[Skip to content]

Search our Site
  • Instagram Icon
  • RSS Icon
  • Twitter Icon
  • Facebook Icon
  • YouTube Icon
UK Athletics
In this section

IAAF World Championships, Osaka - Day 5 evening session

Share this

Share to Twitter Share to Facebook Tell friends via WhatsApp Email us

29 August 2007


It was a evening to cherish in the Nagai Stadium, Osaka as the Norwich Union Great Britain and Northern Ireland Team scored a 1-2 in the women’s 400m through Christine Ohuruogu and Nicola Sanders.


It is the first time British athletes have taken gold and silver in the same event at the World Championships since Colin Jackson and Tony Jarrett recorded the feat in Stuttgart in 1993.  Here’s a run-down of the evening’s action from day 5.



Women’s 200m quarter final

Joice Maduaka (Woodford Green with Essex Ladies) was eliminated after finishing 7th in the second quarter final in 23.62 (0.7m/s). She said: I am tons better than that and perhaps I tried to hard but I’m bitterly disappointed.”


Women’s 5000m semi final

Four days after her heroic 4th place in the 10,000m final, Jo Pavey was back on track. The Exeter Harrier finished 4th in the second semi final in a season’s best of 15:11.83 to grab automatic qualification for Saturday’s final.


Afterwards, she said: “I’m pleased about the way I’ve recovered from the 10k and it’s the World Championships and I did not want to miss the chance of running again.”


Men’s high jump final

Tom Parsons (Birchfield Harriers) and Martyn Bernard (Wakefield Harriers)) placed 10th and 14th respectively in the men’s high jump final.


Parsons lived dangerously, twice making third time clearances at 2.21m and then 2.26m, but he was eventually undone at 2.30m.  Bernard also took the unconventional route. He cleared 2.21m at the third time of asking, then passed on 2.26m and 2.30m, had one failure at 2.33m, before moving to 2.35m which he failed twice to be eliminated.


Afterwards, Bernard said: “I put myself in a bad situation, third attempt at my opening height 2.21. Warming up I kind of felt my hamstring go a little bit. It was a matter of trying to take as few jumps as possible, jump as high as I could and still maintain with the competition.


Parsons said: “I’m chuffed, it’s still a little bit frustrating not to get 2.30m, because I know it was in the body. The next step for me is to keep being consistent over 2.25 and above and make sure I stay at a world class level and try and qualify for Beijing.”


Men’s 400m semi final

Running from lane 9, Tim Benjamin (Cardiff AAC) was 6th in the third semi final in 46.17.  He will now look to the relay later this week for consolation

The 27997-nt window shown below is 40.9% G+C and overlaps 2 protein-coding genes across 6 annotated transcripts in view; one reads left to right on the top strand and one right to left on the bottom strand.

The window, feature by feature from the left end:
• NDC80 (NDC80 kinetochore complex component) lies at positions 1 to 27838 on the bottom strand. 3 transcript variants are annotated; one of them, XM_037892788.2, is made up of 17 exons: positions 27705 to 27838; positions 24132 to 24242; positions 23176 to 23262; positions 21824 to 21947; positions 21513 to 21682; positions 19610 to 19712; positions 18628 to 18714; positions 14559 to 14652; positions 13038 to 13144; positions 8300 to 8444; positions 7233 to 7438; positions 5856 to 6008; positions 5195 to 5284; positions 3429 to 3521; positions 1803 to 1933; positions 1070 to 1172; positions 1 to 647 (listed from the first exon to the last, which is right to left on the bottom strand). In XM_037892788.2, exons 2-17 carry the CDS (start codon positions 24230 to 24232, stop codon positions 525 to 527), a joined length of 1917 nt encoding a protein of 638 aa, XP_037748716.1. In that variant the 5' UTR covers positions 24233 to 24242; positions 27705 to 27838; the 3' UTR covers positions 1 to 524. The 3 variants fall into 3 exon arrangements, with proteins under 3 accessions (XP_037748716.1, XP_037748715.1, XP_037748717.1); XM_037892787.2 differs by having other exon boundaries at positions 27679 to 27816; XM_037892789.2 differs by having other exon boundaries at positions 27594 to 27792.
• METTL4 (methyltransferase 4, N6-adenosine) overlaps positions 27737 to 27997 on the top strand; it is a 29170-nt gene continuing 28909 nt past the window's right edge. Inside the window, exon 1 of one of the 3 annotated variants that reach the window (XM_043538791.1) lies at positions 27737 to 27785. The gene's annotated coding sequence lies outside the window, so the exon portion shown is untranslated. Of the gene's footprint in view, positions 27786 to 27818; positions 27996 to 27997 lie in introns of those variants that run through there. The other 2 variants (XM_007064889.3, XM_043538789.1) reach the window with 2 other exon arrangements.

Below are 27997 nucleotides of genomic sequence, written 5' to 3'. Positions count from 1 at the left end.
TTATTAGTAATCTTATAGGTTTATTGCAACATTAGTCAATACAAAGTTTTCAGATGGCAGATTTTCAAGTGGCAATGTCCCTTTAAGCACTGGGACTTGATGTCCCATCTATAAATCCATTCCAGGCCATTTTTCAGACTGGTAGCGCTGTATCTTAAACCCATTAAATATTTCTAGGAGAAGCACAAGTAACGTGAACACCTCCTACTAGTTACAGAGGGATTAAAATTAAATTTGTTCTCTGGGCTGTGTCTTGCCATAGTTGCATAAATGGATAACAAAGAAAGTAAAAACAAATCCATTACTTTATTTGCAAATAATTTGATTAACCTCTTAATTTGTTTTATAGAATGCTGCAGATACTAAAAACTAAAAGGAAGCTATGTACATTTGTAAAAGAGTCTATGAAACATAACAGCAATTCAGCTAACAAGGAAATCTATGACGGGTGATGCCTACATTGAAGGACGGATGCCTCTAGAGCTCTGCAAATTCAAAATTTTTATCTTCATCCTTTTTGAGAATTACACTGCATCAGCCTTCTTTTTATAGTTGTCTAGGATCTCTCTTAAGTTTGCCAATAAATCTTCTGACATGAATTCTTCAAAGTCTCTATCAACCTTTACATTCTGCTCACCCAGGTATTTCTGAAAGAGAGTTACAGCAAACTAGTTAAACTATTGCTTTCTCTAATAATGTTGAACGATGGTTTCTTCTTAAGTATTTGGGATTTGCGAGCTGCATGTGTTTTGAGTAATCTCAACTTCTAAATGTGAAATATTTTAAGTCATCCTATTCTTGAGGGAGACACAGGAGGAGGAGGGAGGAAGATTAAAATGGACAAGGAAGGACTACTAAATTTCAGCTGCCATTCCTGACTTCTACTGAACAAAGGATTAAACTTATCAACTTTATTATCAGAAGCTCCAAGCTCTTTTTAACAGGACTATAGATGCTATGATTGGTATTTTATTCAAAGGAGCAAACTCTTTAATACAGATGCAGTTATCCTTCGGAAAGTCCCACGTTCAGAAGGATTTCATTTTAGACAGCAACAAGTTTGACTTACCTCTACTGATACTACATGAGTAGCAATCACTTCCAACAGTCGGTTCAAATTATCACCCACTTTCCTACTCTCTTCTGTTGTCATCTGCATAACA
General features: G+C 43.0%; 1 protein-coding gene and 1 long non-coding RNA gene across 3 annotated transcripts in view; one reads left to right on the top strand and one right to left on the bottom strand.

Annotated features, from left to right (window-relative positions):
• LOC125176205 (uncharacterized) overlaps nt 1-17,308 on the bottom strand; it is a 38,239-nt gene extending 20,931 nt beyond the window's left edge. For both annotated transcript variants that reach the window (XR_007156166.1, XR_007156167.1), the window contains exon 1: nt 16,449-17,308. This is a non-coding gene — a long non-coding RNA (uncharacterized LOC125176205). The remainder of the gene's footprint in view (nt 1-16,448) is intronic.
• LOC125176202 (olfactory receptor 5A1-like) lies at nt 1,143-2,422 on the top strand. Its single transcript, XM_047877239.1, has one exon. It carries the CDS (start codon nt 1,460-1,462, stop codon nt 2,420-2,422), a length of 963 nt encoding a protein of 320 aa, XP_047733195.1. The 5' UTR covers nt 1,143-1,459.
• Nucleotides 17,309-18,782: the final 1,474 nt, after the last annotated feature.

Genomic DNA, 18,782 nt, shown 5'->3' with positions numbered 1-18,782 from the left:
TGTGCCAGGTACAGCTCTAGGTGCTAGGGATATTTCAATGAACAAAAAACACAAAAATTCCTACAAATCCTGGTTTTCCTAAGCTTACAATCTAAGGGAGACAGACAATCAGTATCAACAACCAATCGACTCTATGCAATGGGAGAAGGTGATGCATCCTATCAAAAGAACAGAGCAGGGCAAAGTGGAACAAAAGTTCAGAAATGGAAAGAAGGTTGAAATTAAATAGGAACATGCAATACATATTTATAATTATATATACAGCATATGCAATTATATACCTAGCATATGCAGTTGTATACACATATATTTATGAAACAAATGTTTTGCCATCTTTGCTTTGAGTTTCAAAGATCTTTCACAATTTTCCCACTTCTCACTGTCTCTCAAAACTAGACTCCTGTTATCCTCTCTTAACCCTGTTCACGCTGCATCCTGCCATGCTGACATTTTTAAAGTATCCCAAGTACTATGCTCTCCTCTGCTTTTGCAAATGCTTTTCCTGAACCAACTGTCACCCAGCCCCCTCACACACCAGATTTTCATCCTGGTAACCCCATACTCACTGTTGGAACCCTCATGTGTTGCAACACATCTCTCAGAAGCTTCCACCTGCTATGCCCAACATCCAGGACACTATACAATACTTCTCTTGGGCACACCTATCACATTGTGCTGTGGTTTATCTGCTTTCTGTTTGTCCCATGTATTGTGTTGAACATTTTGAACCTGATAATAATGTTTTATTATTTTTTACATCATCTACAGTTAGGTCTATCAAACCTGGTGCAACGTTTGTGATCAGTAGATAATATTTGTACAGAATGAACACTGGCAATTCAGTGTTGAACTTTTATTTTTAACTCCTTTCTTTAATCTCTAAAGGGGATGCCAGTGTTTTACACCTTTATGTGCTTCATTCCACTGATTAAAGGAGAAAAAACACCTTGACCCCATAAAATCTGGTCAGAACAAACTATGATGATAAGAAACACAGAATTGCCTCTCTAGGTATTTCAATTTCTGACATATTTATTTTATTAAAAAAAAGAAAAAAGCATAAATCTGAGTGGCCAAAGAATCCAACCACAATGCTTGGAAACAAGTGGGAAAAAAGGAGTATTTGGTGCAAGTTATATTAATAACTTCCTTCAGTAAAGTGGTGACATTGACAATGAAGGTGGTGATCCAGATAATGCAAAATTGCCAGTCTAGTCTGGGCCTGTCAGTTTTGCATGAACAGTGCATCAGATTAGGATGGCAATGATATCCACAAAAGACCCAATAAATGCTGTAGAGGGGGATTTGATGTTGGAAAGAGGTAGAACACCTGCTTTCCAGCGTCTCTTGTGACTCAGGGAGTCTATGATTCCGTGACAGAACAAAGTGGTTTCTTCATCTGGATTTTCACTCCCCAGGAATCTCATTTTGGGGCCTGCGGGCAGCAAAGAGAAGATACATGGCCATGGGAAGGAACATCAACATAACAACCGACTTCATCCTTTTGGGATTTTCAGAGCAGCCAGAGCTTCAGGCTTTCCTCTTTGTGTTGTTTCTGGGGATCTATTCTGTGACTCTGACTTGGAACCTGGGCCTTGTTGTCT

Women’s 400m final

A quite incredible race saw Christine Ohuruogu (Newham & Essex) and Nicola Sanders (Windsor, Slough, Eton & Hounslow) take gold and silver for GB & NI team.


Both had looked highly impressive when winning their semi finals on Monday and brilliantly they upped their game further still for Wednesday’s final, both setting new PBs in the process.


Both ran well measured races, stayed strong on the home straight and though Novlene Williams (Jamaica) held the lead right up until the final 10 metres, the Brits timed their charge to perfection, with Ohuruogu dipping for gold in 49.61, team mate Sanders snatching silver in 49.65, with bronze medallist Williams just a single hundredth back.


Afterwards, Ohuruogu, who only just returned to competition on 6 August after serving a year’s suspension for missing three out-of-competition dope tests said: “It might not have been this year, but I just knew that somewhere down the line something would happen for the better. I know I work hard and when you’ve done nothing wrong and you’re an honest person, God will smile at you and make something work out at the end.


“There were very many moments of despair, but I don’t think I would have ever forgiven myself if I hadn’t stuck it through.  I’m just proud of myself that I kept on working and I did what people thought I never could have done.


“I didn’t run it as I meant to run it. My coach (Lloyd Cowan) had a race plan and I was a bit behind, but I just thought I’ll settle for third. Third’s alright. But then my coach flashed into my head and said: ‘Don’t leave anything. Don’t leave anything on the track, use every little last bit you have.’


That’s when I realised I had a bit more to go. I know it’s a real cliché, but it’s nice to have a happy ending.”


Sanders said: “Couldn’t have asked for any better than first and second, obviously I’d liked it to have been the other way round, but I’m chuffed. I think being injured was a blessing in disguise because I’m feeling really strong at the moment. I’ve got two days off now to get over the shock and build myself up again for the relay.”


Men’s 1500m final

Andy Baddeley (Harrow AC) fully justified his place in the final with a courageous effort, finishing 9th in 3:35.95.  Again, he was strong coming down the home straight as he picked off several big names, in a race won by Bernard Lagat (USA) in 3:34.77.


He said: “It was really difficult to get track position and when it went it , the pace was up and down. Even when it went on the third  Every time I went for something, the Spaniards pushed me back to the inside. But, that’s racing.


“I’m encouraged by being in that race and not being out of place at all. It’s easy to say in hindsight, but I definitely feel at home with those guys.”



For more news and photographs from the 11th IAAF World Championship's click here